May’s pathetic 142 words on mental health shows her failure on “burning injustices”

8th October, 2017 7:00 am

Theresa May’s keynote speech at the 2017 Conservative Party conference will be remembered for three things — the P45, the persistent cough, and the collapse of the set behind her.

It will not be recalled for its substance, largely because for an hour-long speech there was surprisingly little of it.

For example, the prime minister uttered just 142 words on mental health, one of the areas where the “burning injustices” she mentioned have been propagated by her government and the Conservative-led administrations since 2010.

I know that many of my friends who are concerned with mental health issues will welcome the announcement of a review by Professor Sir Simon Wessely into the Mental Health Act 1983; reforming our legislation brings us one step closer to ensuring mental health issues receive the parity of treatment and funding that is desperately required.

On that latter point, however, it will be hard to swallow May’s proclamation that mental health is a priority for her, for two reasons.

Firstly, a government study recently showed that a quarter of 14 year-old girls are displaying signs of depression, as teenagers face greater pressures on them than previous generations.

In that vein, the number of children admitted to A&E with a psychiatric condition has more than doubled since 2010, according to a study in The Independent.

Yet, while all these figures rapidly increase, the number of qualified psychiatry nurses working in the NHS has fallen by almost 10 per cent in the same period, and the National Children’s Bureau reports that specialist mental health services turn away nearly a quarter of all young patients referred to them.

Secondly, freedom of information requests published by Luciana Berger in September have shown that more than half of all CCGs plan to reduce their overall spending on mental health for the next financial year.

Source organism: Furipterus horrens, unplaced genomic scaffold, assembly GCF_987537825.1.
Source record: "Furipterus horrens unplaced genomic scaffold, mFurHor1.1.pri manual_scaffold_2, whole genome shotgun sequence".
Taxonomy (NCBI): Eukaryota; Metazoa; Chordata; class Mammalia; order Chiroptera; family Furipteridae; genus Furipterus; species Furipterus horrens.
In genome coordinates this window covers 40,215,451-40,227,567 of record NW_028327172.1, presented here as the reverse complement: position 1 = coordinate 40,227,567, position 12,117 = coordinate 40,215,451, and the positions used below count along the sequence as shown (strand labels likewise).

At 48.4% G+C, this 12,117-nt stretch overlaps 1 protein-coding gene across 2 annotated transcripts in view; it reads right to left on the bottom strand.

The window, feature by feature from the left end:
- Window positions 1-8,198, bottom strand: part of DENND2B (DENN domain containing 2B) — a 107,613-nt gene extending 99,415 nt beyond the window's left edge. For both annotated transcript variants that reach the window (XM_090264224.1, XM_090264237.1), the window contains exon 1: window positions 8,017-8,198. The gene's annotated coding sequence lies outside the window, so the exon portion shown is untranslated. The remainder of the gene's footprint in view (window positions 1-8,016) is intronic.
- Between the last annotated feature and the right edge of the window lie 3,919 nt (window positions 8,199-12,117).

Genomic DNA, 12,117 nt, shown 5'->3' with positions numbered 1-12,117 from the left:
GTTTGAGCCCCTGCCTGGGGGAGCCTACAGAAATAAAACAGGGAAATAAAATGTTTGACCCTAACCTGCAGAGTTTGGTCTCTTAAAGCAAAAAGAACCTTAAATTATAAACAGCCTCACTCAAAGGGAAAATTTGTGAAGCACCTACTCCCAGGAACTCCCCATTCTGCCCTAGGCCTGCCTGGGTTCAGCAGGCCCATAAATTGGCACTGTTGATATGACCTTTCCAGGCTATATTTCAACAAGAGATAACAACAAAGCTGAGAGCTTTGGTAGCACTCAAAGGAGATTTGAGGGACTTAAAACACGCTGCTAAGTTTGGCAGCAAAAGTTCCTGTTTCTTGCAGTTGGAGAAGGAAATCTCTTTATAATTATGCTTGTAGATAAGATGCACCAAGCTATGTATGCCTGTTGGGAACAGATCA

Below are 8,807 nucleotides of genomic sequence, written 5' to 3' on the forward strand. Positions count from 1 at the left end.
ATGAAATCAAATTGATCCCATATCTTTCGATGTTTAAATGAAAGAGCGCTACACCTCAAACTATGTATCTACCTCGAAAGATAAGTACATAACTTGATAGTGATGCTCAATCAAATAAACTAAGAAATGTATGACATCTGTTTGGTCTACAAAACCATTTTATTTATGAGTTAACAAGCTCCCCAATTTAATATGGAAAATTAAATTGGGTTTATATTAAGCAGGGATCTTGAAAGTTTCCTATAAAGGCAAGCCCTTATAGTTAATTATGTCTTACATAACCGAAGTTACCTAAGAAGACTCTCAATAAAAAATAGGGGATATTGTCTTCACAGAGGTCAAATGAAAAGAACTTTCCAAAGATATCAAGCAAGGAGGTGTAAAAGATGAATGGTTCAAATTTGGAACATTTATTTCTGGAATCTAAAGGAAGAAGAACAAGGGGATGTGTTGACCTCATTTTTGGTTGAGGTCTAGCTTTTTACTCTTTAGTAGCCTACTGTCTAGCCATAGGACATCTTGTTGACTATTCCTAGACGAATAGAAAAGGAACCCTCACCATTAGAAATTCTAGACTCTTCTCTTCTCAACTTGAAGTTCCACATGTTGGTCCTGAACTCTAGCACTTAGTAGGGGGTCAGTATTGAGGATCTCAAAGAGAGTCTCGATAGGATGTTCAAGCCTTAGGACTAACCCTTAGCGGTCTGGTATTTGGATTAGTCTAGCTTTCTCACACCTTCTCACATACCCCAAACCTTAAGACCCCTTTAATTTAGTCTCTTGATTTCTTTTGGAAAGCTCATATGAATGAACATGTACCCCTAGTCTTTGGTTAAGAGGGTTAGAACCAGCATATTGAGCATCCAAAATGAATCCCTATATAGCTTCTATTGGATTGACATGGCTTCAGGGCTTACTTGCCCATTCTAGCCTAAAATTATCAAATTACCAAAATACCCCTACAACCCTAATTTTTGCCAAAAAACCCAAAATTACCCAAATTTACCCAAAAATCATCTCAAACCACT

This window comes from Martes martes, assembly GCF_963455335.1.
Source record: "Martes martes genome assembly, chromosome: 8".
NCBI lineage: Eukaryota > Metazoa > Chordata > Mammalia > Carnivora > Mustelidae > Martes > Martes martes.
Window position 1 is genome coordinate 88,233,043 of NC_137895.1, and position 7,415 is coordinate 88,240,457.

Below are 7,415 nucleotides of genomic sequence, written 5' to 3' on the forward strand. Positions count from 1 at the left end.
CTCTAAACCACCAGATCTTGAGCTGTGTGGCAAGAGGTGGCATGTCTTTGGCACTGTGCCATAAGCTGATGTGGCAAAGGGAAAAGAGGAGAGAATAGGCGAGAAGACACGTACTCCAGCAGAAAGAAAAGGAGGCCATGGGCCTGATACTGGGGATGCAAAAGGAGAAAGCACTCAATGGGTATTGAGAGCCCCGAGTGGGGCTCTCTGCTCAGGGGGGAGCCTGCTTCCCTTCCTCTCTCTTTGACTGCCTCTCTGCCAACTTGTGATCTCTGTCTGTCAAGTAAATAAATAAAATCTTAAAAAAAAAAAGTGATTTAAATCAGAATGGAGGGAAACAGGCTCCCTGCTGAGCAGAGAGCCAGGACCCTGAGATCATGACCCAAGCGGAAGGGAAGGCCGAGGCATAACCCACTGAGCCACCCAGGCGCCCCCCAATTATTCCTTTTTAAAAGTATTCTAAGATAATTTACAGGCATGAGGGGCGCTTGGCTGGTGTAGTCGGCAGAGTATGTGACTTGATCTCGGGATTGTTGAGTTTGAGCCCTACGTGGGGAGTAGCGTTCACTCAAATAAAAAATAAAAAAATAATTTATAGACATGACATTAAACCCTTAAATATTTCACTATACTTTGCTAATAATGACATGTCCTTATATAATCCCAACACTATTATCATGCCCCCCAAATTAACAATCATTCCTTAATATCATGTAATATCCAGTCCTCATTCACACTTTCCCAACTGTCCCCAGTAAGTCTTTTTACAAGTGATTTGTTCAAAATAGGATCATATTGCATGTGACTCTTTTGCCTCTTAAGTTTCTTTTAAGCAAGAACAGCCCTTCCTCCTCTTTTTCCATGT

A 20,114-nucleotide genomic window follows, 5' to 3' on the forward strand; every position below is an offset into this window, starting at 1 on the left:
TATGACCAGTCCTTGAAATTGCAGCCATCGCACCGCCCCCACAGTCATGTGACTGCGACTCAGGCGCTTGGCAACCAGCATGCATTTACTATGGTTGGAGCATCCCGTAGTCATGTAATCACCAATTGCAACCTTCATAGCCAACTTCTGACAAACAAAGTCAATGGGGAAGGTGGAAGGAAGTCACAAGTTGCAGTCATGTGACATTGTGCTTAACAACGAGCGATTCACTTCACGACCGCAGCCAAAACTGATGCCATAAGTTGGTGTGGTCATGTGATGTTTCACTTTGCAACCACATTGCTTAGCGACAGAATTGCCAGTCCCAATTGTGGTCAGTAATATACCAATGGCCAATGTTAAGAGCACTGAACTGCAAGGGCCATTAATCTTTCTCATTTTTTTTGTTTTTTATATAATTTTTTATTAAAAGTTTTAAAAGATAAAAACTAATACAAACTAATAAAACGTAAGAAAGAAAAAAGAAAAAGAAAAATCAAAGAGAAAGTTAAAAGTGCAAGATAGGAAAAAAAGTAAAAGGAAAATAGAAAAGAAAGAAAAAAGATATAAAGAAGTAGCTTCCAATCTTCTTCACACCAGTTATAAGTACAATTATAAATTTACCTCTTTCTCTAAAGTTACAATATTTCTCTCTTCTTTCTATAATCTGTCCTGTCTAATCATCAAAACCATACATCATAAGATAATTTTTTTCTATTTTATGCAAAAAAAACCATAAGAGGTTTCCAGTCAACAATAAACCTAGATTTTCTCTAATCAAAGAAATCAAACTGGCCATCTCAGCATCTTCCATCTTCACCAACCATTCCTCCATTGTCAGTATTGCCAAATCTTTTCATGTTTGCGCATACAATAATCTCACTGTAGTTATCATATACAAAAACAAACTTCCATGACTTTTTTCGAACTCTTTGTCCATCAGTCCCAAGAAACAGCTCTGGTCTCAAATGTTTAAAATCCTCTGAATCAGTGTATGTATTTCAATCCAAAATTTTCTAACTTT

This is despite repeated calls from NHS England for increased spending on mental health, where they say an extra £1bn is required by 2021 to ensure the system provides adequate care.

So, while Theresa May is correct in suggesting there is discrimination in our mental health system, and that there are shortfalls in services, it is her government who has presided over this.

If figures are not enough to convince you, ask the service users you know – the experiences of my friends and family only confirm that our mental health services are now at breaking point.

Contrast this to Labour’s approach – Barbara Keeley’s conference speech in Brighton set out a brighter future for our mental health services.

Keeley echoed Jeremy Corbyn’s comments during the election by describing how Labour would “ring-fence mental health budgets so that money isn’t siphoned off by other parts of the NHS”, and extend school-based counselling services to ensure all schools were equipped to provide much-needed preventative services to teenagers.

Labour have set out a real plan that delivers proactive services to all our schools and financial support for the mental health institutions that already exist; if May’s speech proved anything, it’s that the Conservatives do not have a plan.

It is not enough to simply say that mental health is a priority – if we do not act now to protect or increase our health budgets, as suggested by Labour during the general election, then any review of legislation will have come too late.

May’s supporters have stated that despite the unfortunate developments during her speech, it should be remembered for its content.

Given there were fewer than 150 words on the biggest public health crisis facing our youth in a generation, there is little to remember but the fact that it is happening under the Conservatives. Labour’s approach – one that prioritises and protects mental health services – is one we desperately need.

James Calmus is a Labour activist in London and a former mental health volunteer.

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